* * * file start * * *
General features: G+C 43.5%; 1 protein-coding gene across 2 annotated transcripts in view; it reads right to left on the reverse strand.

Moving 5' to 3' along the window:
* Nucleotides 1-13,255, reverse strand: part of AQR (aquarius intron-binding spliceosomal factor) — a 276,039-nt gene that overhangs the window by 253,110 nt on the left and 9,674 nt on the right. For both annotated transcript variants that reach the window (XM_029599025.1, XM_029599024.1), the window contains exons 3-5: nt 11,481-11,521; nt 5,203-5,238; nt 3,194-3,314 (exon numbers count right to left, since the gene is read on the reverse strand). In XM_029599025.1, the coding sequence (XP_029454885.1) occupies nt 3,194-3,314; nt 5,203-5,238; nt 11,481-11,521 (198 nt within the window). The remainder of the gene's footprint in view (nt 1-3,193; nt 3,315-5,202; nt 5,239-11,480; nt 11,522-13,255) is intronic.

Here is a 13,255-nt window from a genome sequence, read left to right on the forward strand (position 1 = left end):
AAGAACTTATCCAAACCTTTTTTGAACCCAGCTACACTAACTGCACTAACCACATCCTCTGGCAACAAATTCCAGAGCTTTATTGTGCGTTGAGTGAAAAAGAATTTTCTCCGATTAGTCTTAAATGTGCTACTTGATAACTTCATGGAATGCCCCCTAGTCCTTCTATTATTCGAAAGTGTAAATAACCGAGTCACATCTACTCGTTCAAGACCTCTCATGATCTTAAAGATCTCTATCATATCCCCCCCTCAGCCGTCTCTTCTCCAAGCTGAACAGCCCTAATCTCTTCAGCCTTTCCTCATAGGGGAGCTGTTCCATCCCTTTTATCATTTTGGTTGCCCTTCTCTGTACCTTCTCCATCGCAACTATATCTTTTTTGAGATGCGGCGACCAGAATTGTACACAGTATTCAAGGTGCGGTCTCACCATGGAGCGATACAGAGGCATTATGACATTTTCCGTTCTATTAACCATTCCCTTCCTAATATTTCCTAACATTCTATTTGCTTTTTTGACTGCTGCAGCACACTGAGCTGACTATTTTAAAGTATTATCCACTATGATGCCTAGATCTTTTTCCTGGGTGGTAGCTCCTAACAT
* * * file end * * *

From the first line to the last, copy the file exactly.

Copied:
General features: G+C 43.5%; 1 protein-coding gene across 2 annotated transcripts in view; it reads right to left on the reverse strand.

Moving 5' to 3' along the window:
* Nucleotides 1-13,255, reverse strand: part of AQR (aquarius intron-binding spliceosomal factor) — a 276,039-nt gene that overhangs the window by 253,110 nt on the left and 9,674 nt on the right. For both annotated transcript variants that reach the window (XM_029599025.1, XM_029599024.1), the window contains exons 3-5: nt 11,481-11,521; nt 5,203-5,238; nt 3,194-3,314 (exon numbers count right to left, since the gene is read on the reverse strand). In XM_029599025.1, the coding sequence (XP_029454885.1) occupies nt 3,194-3,314; nt 5,203-5,238; nt 11,481-11,521 (198 nt within the window). The remainder of the gene's footprint in view (nt 1-3,193; nt 3,315-5,202; nt 5,239-11,480; nt 11,522-13,255) is intronic.

Here is a 13,255-nt window from a genome sequence, read left to right on the forward strand (position 1 = left end):
AAGAACTTATCCAAACCTTTTTTGAACCCAGCTACACTAACTGCACTAACCACATCCTCTGGCAACAAATTCCAGAGCTTTATTGTGCGTTGAGTGAAAAAGAATTTTCTCCGATTAGTCTTAAATGTGCTACTTGATAACTTCATGGAATGCCCCCTAGTCCTTCTATTATTCGAAAGTGTAAATAACCGAGTCACATCTACTCGTTCAAGACCTCTCATGATCTTAAAGATCTCTATCATATCCCCCCCTCAGCCGTCTCTTCTCCAAGCTGAACAGCCCTAATCTCTTCAGCCTTTCCTCATAGGGGAGCTGTTCCATCCCTTTTATCATTTTGGTTGCCCTTCTCTGTACCTTCTCCATCGCAACTATATCTTTTTTGAGATGCGGCGACCAGAATTGTACACAGTATTCAAGGTGCGGTCTCACCATGGAGCGATACAGAGGCATTATGACATTTTCCGTTCTATTAACCATTCCCTTCCTAATATTTCCTAACATTCTATTTGCTTTTTTGACTGCTGCAGCACACTGAGCTGACTATTTTAAAGTATTATCCACTATGATGCCTAGATCTTTTTCCTGGGTGGTAGCTCCTAACAT